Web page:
Faculty showcases contemporary art exhibits

"This is a special opportunity to see world-class art from artists who are living and working in our community." - Kerry Doyle, Rubin Center Director

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Cristina Esquivel/The Prospector

Jose Soto, Staff Reporter

The Stanlee and Gerald Rubin Center for Visual Arts will host the “UTEP Department of Art Faculty Exhibition Studio Lab: Research Practice in the Liberal Arts,” giving the centennial celebration an artistic twist. The exhibit had its opening ceremony on Jan. 30.

“UTEP faculty artists are some of the most accomplished artists in the region. Their work will be presented in a very wide range of media,” Rubin Center Director Kerry Doyle said. “The public should know that some artists shown in the exhibition, like Adrian Esparza, are regularly showing in national and even international venues, making this a special opportunity to see world-class art from artists who are living and working in our community.”

The exhibit intends to grant the UTEP and El Paso community access to contemporary art, while helping people understand the full range of practices that are connected with the style, research, conversations, subjects, processes and relationships, Doyle said.

With this being its fifth-biennial exhibition—taking place every two years—the entire faculty and lecturers from the department were invited to participate.  There will be 27 artists displaying their work, which has been in development since the previous departmental showcase. Gallery staff and artists chose the final pieces along with assistant director of the Rubin Center Melissa Barba and Doyle.

“This exhibit is the first in the Rubin Center’s Centennial Series, and the faculty portion of the show includes centennial reflections by teaching artists, who reflect on their UTEP experience and how it has affected their work and their lives,” Doyle said. “The Studio Lab portion of the show in the Rubin Center Project Space takes on the centennial focus of a 21st-century research institution, and gives viewers a behind the scenes look at the process behind the art.”

Esparza, an art lecturer who is participating in this year’s exhibit, said that as artists, they are  starting to develop art awareness in the community.

“We are starting to integrate it into our everyday lives,” Esparza said. “There are a lot of talented individuals here teaching and producing work, we just want the community to be aware of us and, to some degree, support these kind of endeavors.”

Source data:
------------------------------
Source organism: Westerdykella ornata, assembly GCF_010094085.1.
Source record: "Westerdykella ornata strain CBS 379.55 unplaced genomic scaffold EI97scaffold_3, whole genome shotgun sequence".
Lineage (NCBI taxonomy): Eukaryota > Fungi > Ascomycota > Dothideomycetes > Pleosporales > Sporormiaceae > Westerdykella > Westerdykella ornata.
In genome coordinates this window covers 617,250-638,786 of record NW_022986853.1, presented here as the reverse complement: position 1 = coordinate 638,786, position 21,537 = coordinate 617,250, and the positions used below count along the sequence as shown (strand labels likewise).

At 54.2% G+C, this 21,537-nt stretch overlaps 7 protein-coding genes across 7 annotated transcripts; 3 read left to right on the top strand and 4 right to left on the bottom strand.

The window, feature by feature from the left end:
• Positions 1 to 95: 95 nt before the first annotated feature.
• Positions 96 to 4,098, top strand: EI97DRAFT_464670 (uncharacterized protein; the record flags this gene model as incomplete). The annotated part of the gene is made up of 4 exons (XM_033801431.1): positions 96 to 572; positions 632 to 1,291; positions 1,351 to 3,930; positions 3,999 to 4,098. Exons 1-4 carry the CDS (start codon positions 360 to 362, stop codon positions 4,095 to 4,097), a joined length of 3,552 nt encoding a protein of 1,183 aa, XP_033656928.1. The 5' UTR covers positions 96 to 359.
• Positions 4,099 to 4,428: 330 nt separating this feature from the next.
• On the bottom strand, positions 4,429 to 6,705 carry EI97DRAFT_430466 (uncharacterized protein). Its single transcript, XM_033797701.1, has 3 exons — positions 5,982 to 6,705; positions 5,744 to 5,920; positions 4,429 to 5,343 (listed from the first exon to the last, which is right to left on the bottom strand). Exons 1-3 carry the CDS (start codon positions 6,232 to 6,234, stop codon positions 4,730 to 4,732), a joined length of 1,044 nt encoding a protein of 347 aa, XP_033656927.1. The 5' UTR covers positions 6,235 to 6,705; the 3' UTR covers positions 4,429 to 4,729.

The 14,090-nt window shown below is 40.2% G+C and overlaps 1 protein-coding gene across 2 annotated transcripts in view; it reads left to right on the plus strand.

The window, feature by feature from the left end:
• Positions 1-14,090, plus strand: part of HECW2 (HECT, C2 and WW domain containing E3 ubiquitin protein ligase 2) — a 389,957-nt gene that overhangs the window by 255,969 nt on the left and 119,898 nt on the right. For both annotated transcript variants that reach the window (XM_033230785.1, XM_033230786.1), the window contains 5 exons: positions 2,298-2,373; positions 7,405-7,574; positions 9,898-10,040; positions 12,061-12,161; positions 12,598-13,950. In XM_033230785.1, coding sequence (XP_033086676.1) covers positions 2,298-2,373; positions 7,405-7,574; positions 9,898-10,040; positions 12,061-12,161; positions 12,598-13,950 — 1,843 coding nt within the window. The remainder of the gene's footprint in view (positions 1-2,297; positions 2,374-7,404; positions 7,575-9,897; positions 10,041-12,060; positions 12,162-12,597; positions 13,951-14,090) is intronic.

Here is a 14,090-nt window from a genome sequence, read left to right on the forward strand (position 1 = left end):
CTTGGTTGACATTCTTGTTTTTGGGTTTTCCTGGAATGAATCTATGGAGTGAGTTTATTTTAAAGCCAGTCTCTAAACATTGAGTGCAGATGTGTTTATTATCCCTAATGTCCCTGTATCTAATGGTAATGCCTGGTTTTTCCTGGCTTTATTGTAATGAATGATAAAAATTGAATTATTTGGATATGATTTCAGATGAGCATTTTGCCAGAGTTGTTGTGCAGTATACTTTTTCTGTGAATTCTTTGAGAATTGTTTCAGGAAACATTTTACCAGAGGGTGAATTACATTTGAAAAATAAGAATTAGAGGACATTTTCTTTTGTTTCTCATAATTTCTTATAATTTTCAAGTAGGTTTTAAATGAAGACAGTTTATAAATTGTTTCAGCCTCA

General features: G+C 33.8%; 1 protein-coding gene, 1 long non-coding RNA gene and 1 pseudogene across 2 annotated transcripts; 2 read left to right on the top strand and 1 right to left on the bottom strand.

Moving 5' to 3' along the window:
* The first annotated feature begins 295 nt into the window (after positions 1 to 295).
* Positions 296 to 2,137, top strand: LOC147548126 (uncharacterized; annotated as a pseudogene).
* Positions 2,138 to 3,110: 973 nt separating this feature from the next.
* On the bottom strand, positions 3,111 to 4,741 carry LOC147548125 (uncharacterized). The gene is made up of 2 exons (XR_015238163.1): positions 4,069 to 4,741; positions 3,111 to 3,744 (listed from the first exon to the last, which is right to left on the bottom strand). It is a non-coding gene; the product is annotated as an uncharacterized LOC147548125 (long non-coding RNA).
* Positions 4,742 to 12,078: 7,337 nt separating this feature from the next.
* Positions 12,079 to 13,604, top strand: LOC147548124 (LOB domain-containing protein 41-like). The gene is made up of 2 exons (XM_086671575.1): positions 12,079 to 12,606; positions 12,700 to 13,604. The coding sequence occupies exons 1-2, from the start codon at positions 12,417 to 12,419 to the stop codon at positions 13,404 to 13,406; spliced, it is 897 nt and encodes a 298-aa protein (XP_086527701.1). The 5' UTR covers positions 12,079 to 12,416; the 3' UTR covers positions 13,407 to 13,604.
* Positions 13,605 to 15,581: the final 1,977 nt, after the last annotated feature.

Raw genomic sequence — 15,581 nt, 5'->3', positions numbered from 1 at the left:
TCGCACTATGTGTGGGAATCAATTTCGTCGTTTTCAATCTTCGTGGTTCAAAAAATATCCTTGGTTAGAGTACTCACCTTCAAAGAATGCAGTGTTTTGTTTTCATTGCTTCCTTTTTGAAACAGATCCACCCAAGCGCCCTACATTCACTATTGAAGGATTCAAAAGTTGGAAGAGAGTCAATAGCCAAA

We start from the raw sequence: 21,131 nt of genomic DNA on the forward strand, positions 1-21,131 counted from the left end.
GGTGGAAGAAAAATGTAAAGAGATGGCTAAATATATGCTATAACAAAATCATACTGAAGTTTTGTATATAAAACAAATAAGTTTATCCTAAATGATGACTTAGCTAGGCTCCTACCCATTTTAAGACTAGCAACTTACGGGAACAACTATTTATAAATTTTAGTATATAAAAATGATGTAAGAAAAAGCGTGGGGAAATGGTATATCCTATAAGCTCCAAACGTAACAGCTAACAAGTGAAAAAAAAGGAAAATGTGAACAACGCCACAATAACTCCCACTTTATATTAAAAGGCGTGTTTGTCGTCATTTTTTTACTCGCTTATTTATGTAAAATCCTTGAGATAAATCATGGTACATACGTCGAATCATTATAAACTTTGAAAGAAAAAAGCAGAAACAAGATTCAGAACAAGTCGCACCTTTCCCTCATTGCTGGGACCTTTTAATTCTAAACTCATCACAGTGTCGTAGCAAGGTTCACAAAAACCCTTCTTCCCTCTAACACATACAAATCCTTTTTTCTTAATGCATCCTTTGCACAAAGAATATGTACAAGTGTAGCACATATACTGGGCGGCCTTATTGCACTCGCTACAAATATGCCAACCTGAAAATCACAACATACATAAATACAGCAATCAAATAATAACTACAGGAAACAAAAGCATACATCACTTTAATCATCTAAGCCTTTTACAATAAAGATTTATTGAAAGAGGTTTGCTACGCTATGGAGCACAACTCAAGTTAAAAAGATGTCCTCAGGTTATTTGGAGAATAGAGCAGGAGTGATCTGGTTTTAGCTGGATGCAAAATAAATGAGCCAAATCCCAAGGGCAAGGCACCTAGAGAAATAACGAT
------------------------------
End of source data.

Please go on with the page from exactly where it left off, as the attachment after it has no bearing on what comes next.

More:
In his exhibit, Esparza takes the symbol known as a “serape” in Mexican communities, which is a colorful wool shawl, and conceptualizes it into a piece of modern art, and takes notice of the changes within cultures, people and art itself.

Christine Foerster, art lecturer, will be displaying “Art.hro.poda:Ecdysis,” which is her most recent work in a progression of pieces of a larger project.

“Art.hro.poda:Ecdysis” is a small sample of multimedia exhibition that will build on the documentation of 12 performance installations carried out in Turkey, Denmark, Peru and the U.S.,” Foerster said. “The piece relies on an evolving modular suit that morphs, detaches and reconfigures depending on her surroundings. In each performance, ‘Art.hro.poda’ takes cues from an arthropod of the region: the striped bark scorpion in El Paso, the blomsterbi in Aabenraa, the pavurya in Istanbul, and the araña cazadora in Cuzco.”

Ultimately, ‘Art.hro.poda’ elicits participation from the public so that the final shelter becomes a shared common space,” she said.

Foerster will also be showing three movement maps from the performances she did in Denmark, which were recorded using a GPS application then abstracted into polygon shapes that connect in varied ways on a wall.

The faculty exhibition will be held on the third floor of the Rubin Center, while the studio lab will be installed on the second floor.

Doyle said that the Studio Lab presents elements of this artistic research through a series of installations based on the process and working methods of the faculty members of the art department.

“It gives viewers a unique opportunity to see the studio methods of artists working in a variety of media taught and produced at UTEP,” Doyle said.

The Stanlee and Gerald Rubin Center for the Visual Arts will continue to host the exhibit from now until March 8.  The center will continue its centennial exhibits until December, with a total of eight different exhibits held throughout the year.

The gallery is open from 10 a.m.-5 p.m. on Mondays, Tuesdays, Wednesdays and Fridays and until 7 p.m. on Thursdays.  Weekend hours are available by appointment.  For more information, please contact the Rubin Center at 747-6151.

Jose Soto may be reached at [email protected]